[20] Ultimately, the question whether to make an order involves balancing the considerations of open justice and the interests of fairness and justice, taking into account how the order would affect each side. It is also appropriate to take into account the interests of persons who are not parties to this proceeding, but who have given information to DP World under an assurance of confidentiality. I am satisfied that an appropriate balance is struck by the making an order of the kind proposed. I do not accept that an order of the kind sought is contrary to the proper administration of justice because it will give DP World a forensic advantage or inhibit the capacity of the applicants to properly prepare and conduct their cases. Each of the applicants will have access to relevant material as it affects their respective case. It is not the point that their cases are being heard together or that the applicants support one another. Their legal advisers will have access to all of the material, and any difficulties that arise may be brought to my attention with notice to DP World, for resolution.

[21] I am satisfied in the context of these proceedings, having regard to that nature of the confidential information, that it is appropriate to make an order restricting publication of the documents identified by DP World. The order will appropriately protect the identities of non-parties to this proceeding and the information that these non-parties have given DP World during confidential workplace investigations. The order will also avoid the prospect of compromising any on-going investigations and will maintain confidence in the confidential investigation procedures of DP World’s workplace behaviour policy.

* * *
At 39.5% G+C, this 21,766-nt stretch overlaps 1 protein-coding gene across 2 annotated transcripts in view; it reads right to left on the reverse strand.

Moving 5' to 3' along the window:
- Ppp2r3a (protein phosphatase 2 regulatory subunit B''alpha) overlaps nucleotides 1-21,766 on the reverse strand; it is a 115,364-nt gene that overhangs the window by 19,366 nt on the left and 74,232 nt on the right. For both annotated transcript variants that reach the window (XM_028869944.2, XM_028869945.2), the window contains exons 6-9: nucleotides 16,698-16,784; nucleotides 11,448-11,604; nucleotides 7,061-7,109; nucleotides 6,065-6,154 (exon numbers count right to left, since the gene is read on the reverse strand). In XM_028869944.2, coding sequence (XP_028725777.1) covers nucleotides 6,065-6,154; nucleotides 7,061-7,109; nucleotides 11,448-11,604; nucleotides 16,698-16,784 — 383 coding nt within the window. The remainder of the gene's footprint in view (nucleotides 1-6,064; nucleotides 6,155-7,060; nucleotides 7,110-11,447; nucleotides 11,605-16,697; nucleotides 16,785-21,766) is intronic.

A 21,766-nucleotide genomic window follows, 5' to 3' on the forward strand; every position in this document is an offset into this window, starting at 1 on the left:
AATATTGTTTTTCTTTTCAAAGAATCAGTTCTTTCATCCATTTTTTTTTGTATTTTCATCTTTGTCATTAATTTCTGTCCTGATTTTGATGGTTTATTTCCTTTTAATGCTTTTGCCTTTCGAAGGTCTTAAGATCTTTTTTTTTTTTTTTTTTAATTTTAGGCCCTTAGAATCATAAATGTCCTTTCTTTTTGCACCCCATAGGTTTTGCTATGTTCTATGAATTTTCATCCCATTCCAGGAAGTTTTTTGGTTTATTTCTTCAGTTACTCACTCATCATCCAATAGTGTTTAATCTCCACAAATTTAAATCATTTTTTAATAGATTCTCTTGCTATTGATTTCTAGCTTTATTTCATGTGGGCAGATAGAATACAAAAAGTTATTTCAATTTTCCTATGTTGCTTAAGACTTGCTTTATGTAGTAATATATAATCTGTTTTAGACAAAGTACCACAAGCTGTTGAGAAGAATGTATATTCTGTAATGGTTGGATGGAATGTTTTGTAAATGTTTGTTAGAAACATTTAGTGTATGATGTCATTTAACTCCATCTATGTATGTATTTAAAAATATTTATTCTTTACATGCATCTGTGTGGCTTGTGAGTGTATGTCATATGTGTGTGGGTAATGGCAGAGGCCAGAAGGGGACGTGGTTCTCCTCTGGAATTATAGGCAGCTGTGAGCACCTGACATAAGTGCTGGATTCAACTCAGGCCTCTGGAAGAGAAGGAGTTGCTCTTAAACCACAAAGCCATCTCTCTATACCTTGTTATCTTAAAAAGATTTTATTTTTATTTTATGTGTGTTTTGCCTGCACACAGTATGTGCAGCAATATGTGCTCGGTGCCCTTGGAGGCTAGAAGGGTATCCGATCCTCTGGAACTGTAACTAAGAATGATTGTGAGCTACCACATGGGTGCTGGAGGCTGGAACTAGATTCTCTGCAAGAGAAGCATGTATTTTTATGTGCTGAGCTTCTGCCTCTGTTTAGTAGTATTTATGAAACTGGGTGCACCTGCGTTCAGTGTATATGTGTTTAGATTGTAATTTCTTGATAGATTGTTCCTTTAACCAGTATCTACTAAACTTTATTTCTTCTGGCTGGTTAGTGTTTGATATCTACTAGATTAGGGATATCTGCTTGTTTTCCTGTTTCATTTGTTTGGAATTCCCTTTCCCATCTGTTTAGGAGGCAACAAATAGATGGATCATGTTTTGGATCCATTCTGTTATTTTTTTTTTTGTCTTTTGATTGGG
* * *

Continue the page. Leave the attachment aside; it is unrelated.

[22] I am satisfied that the matters contained in the documents identified as particular annexures to the McCluskey statement are confidential in nature. For the reasons given I consider that an order restricting the publication of those matters is desirable and I make such an order, which is separately issued in PR569103.


Seal of the Fair Work Commission with Member's signature



T. Lange for the applicants

Y. Bakri of Counsel for the The Maritime Union of Australia

H. Skene for DP World

Hearing details:



30 June

 1   [1983] 1 AC 280

Printed by authority of the Commonwealth Government Printer

<Price code A, PR569102>